Essay by Tag Christof
August 01 2016
If you live on one of the U.S. coasts‚ you’re no doubt familiar with the idea of “flyover states.” For the uninitiated‚ that’s the dismissive blanket term for the vast expanses one skips over while jetting between important places like L.A. and New York. Other than momentary hotspots—Austin‚ Nashville‚ Denver right now—the popular coastal notion that not too much goes on in the middle continues to hold sway.
But with all the rigmarole about self-driving cars‚ the “flyover place” has begun to take on new meaning. In the not-too-distant future‚ it is entirely possible that car travel will mean being chauffeured by sophisticated code from one well-marketed‚ tidily packaged destination to another with no effort or attention required. With the self-driving car‚ all that in-between will become just as undervalued as it is with the jet—and on the more immediate scale of the car‚ it means something entirely more insidious. It is easy to imagine scenarios in which your Alphabet car will only take you to restaurant chains that buy Google ads or where your Amazonmobile will summon a gift-bearing drone rather than drive you to the mall. Forget flyover states: it will be flyover brands‚ flyover neighborhoods‚ flyover classes.
While all the tech wizardry sounds seductive‚ what will happen to these places? A quick look to the past provides a useful parallel. In the 1950s and 1960s‚ gigantic ribbons of the new Eisenhower Interstate System cut fresh‚ broad gridlines through the U.S and changed highway travel from an a to b to c to d affair into an A to Z blast‚ with the only easy stops being corporate roadside stations and fast food restaurants. As a result‚ hundreds of small towns died slow deaths over the following decades.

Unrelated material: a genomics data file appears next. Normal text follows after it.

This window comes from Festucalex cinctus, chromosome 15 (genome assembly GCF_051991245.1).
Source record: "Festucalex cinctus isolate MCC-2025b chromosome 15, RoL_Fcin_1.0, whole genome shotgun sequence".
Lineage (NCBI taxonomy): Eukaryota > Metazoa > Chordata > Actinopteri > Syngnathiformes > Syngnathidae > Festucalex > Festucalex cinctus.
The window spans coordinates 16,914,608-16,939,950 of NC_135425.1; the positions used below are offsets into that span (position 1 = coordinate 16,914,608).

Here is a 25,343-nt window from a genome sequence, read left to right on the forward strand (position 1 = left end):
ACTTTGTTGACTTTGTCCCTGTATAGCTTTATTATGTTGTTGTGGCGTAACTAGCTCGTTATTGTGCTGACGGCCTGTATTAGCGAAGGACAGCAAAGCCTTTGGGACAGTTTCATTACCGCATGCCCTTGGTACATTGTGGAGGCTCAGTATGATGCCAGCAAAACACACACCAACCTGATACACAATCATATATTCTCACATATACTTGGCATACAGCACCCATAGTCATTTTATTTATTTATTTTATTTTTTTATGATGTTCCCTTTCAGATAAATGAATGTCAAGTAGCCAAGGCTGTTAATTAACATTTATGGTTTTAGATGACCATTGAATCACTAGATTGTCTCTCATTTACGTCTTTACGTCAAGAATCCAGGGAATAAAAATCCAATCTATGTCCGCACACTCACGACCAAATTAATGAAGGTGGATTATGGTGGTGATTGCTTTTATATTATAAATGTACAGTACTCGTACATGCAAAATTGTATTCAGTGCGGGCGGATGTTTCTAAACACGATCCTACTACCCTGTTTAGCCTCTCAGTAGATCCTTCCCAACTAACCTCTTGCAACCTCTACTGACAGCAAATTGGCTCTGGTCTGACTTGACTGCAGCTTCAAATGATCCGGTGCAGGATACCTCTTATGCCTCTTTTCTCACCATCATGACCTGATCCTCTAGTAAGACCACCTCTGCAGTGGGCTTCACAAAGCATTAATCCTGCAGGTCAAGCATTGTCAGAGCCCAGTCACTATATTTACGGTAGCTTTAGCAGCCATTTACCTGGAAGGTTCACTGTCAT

A future where the sole job of a car’s pilot is to fiddle with the climate control whilst endlessly scrolling slack-jawed through Instagram is unsettlingly Wall-E‚ and makes it certain that places not digitally marketed and branded well‚ even if they’re fantastic‚ die because serendipity dies. Stopping off at an unexpected hole-in-the-wall that serves up the best meal you’ve had in months never happens‚ because you only value a place for its safe Yelp score.
The technologists all argue that driving can be perilous‚ tedious‚ stressful and just downright shitty—all occasionally true. But there are few joys quite like consciously piloting a taut machine through a beautiful landscape‚ over fast roads with windows down and good music on. Moreover‚ long drives are among the few moments in modern life where one must focus on a single task‚ which in turn creates mental space for reflection.
Environmental detriment aside‚ cars—even ugly ones—are wonderful objects of design and mechanics. The sensory experience of fine interiors‚ sharp steering and good snick-snick gearboxes are the stuff of dreams for real design snobs. If you like Dieter Rams‚ you should love Alec Issigonis. And whether or not car-as-object is something you appreciate‚ no one can argue with channelling a little Steve McQueen. Driving gives us all a fantastic excuse for style.
We’ll keep moving forward—there’s no sense in being on the wrong side of progress. But the old routes that still amble on away from the Interstates remain the best places to find good coffee‚ pancakes‚ pho‚ tacos‚ and offer way more in the way of impressive landscapes and architecture. It is never not magic to stumble upon a country house in Louisiana serving up gumbo to visitors‚ or a lobster festival in an out-of-the-way town in Maine‚ or to buy perfectly in-season peaches at a fruit stand in Georgia that brushes up against the orchard where they were grown. Like art‚ road trips can be grueling and often seem pointless. But like art‚ they can open dramatically expanded ways of understanding the context of a city‚ or a culture‚ or a country‚ flyover or otherwise.